Ritesh Malik’s decision to ditch a career in medicine for entrepreneurship and angel investing has led him to build a couple of startups and back several more. In March this year, Innov8, the Gurugram-based coworking startup he co-founded about five years ago, was acquired by SoftBank-backed hospitality chain OYO.
His angel bets include campsite aggregator Deyor Camps, online water pump seller PumpKart, entrance exam preparation startup Harvin Academy, and viral content platform WittyFeed. He also runs Guerilla Ventures, an angel fund that primarily invests his family money, which has backed more than 40 startups so far.
In an interview with TechCircle, Malik, who is currently also busy scaling up the coworking business under the OYO banner, speaks about what he looks for in a startup. Edited excerpts:
How many investments have you made so far this year? Tell us a bit about your investment approach.
I’ve made seven investments this year. In terms of approach, I’m very founder-focused. He needs to be mad about the problem he’s solving. The problem should be large enough and worth solving for creating an impact on the human race.
What kind of businesses typically get your attention?
The startup should be in an industry of the future or efficiency creation in an existing unorganised sector. It should be technology-first, whether core technology or not but definitely technology-first. For example, in Innov8, though we’re a coworking, plain-vanilla real-estate startup, but we’re technology-first, run on an app -- user spends significant time on our app to access Innov8 services. Also, the problem that’s being solved needs to be humongous. Founders should excel at product, distribution and financial prudence.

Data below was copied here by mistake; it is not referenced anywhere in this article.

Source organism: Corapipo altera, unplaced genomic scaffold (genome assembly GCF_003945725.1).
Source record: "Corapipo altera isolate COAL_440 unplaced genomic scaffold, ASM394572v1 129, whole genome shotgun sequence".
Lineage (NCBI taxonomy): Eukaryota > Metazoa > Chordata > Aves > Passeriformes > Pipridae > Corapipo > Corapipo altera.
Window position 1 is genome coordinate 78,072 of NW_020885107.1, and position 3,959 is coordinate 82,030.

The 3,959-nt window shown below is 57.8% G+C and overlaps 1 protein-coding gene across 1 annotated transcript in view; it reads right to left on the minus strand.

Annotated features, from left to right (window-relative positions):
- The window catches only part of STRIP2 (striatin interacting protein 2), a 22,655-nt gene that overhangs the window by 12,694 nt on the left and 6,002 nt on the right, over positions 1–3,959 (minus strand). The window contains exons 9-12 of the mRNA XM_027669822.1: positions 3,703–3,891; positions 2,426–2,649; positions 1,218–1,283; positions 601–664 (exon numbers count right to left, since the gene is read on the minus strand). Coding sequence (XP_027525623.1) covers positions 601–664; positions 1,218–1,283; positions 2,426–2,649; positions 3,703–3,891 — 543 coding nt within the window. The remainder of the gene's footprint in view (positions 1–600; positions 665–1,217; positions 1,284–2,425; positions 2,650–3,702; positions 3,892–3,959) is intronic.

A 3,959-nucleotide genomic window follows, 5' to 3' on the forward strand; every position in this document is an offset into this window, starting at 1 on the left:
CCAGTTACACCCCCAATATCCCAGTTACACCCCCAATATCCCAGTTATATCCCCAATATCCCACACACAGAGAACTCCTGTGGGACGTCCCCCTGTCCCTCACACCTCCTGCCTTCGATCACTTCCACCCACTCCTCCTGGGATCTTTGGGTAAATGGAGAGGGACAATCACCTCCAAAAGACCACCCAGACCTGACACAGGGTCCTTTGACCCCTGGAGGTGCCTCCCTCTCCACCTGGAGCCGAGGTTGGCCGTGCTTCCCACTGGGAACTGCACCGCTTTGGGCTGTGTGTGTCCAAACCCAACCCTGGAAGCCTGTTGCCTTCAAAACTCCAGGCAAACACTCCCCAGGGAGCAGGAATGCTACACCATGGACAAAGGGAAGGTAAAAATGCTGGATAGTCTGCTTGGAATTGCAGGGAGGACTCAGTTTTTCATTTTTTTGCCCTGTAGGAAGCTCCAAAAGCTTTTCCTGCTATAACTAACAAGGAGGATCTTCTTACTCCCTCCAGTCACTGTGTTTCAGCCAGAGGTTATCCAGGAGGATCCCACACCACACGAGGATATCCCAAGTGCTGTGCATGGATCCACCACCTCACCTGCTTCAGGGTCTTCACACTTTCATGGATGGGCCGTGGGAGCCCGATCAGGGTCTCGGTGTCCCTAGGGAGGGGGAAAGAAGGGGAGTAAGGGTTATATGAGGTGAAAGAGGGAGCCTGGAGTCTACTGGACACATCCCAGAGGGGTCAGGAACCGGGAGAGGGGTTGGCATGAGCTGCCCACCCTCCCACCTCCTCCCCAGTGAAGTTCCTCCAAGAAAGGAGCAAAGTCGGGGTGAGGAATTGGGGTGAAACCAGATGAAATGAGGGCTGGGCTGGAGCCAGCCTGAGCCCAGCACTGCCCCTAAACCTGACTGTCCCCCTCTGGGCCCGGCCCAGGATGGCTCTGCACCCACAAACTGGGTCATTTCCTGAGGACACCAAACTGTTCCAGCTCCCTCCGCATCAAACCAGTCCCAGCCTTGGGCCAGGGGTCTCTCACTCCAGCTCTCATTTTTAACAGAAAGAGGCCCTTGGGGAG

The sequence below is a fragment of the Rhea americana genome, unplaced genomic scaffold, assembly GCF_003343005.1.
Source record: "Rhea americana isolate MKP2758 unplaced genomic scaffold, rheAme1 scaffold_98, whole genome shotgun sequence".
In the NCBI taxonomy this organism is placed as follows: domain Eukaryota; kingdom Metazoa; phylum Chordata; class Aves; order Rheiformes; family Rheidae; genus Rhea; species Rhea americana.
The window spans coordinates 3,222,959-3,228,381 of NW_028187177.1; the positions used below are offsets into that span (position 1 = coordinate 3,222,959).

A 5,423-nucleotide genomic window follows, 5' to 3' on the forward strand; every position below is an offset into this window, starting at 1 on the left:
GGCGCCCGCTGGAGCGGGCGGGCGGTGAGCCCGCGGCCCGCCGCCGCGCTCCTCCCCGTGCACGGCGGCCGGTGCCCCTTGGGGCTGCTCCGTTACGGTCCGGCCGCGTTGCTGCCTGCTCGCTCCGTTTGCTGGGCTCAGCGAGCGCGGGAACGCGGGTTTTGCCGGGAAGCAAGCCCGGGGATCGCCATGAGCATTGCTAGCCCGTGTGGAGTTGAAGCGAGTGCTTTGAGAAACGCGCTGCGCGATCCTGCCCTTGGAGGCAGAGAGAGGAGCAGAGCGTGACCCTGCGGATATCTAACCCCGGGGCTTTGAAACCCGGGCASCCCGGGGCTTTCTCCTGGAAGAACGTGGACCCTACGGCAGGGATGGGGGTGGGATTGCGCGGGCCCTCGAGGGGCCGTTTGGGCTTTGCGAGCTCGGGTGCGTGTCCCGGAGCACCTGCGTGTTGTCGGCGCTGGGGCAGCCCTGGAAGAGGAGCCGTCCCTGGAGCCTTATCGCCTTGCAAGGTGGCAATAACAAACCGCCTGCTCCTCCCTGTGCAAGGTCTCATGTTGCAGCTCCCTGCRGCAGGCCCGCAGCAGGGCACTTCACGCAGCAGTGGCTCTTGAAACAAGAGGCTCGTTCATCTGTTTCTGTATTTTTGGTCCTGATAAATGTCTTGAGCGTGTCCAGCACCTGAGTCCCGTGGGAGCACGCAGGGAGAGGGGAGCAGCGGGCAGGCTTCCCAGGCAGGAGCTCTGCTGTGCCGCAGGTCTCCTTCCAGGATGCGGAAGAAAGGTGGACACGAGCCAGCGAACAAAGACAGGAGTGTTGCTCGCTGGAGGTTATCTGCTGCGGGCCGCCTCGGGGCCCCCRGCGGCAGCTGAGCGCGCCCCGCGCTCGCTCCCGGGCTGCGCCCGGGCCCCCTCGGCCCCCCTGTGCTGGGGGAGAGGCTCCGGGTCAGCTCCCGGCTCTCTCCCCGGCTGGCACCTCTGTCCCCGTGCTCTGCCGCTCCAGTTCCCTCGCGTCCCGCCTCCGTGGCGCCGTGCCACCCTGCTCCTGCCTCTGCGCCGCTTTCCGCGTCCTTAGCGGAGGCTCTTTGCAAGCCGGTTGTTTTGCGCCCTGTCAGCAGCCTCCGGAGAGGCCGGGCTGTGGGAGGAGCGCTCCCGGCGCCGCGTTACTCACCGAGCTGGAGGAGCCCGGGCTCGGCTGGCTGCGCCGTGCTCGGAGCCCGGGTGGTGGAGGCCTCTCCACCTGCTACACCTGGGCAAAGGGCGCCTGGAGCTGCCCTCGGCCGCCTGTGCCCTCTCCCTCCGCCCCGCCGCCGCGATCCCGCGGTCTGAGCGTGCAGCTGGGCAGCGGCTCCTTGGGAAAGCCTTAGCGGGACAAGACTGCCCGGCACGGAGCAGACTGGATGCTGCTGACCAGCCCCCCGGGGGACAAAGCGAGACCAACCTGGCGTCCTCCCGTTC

As an investor, what are the most important qualities that you look for in a startup?
I don’t invest in companies but founders. I truly believe what can change the Indian startup ecosystem is founders investing in founders. The moment we hit the right chord here, we’ll grow as a technology hub. Money coming from founders, even a small amount, is very valuable -- it’s knowledge capital.
There are three things that I look for in a startup. One, founder ethics and background. Not education but generally the way he talks about the problem he’s solving. Two, product and distribution supremacy. Three, financial unit economics.
How involved are you with the portfolio?
I meet founders whenever they need any help. I don’t intervene in the way founders work and usually prefer giving my power of attorney to the founder. We have a very limited number of founder-friendly investors in our country.
Do you think technology startups are overvalued?
Yes. Very much.
What are your views on the overall early-stage startup funding environment in our country?
It’s very nascent. I truly believe this will be on fire if founders invest in founders. This was the primary reason for Silicon Valley to bloom. Traditional family offices should know that startup investments are not mutual fund investments and have significant risk. I have seen cases where the founders are harassed because the investors couldn’t digest that a startup could fail. A lot of education needs to go into this class of investing. I think platforms like LetsVenture and AngelList are doing a phenomenal job on that front. I think the next five years would be an amazing time to invest in startups as we can see a lot of exits happening now in India.
How many exits have you scored so far from your portfolio?
Have got a lot of offers, but haven’t made any exits so far. This is the advantage of investing your own capital. Normally, venture capital funds have a cycle of five years. I prefer sticking around with founders for a decade. It’s not the exit but being the part of the journey that excites me personally and since it’s my own capital, there is no external pressure to create liquidity. Having said that, I am close to making two exits in the next quarter.